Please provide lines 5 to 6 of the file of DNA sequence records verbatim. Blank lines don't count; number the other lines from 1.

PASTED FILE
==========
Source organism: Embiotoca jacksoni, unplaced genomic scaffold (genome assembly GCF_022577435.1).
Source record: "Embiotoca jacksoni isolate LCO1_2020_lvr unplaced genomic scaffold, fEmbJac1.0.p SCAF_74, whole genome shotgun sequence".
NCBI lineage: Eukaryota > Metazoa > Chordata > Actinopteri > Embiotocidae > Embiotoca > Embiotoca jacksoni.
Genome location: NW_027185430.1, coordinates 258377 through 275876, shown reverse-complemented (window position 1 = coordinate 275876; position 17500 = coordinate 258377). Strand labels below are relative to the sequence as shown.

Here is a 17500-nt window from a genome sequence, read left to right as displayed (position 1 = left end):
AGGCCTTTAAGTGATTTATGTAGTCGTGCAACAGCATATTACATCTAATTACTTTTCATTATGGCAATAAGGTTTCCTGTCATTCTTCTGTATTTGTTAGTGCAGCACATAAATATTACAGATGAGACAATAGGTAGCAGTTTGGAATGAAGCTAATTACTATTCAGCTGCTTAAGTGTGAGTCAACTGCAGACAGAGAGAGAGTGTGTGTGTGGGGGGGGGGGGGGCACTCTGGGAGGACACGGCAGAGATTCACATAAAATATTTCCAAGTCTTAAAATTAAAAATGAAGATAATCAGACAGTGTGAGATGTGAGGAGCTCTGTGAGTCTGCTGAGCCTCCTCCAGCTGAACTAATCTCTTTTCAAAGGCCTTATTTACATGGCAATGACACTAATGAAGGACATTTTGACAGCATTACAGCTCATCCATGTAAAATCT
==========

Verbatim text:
Here is a 17500-nt window from a genome sequence, read left to right as displayed (position 1 = left end):
AGGCCTTTAAGTGATTTATGTAGTCGTGCAACAGCATATTACATCTAATTACTTTTCATTATGGCAATAAGGTTTCCTGTCATTCTTCTGTATTTGTTAGTGCAGCACATAAATATTACAGATGAGACAATAGGTAGCAGTTTGGAATGAAGCTAATTACTATTCAGCTGCTTAAGTGTGAGTCAACTGCAGACAGAGAGAGAGTGTGTGTGTGGGGGGGGGGGGGGCACTCTGGGAGGACACGGCAGAGATTCACATAAAATATTTCCAAGTCTTAAAATTAAAAATGAAGATAATCAGACAGTGTGAGATGTGAGGAGCTCTGTGAGTCTGCTGAGCCTCCTCCAGCTGAACTAATCTCTTTTCAAAGGCCTTATTTACATGGCAATGACACTAATGAAGGACATTTTGACAGCATTACAGCTCATCCATGTAAAATCT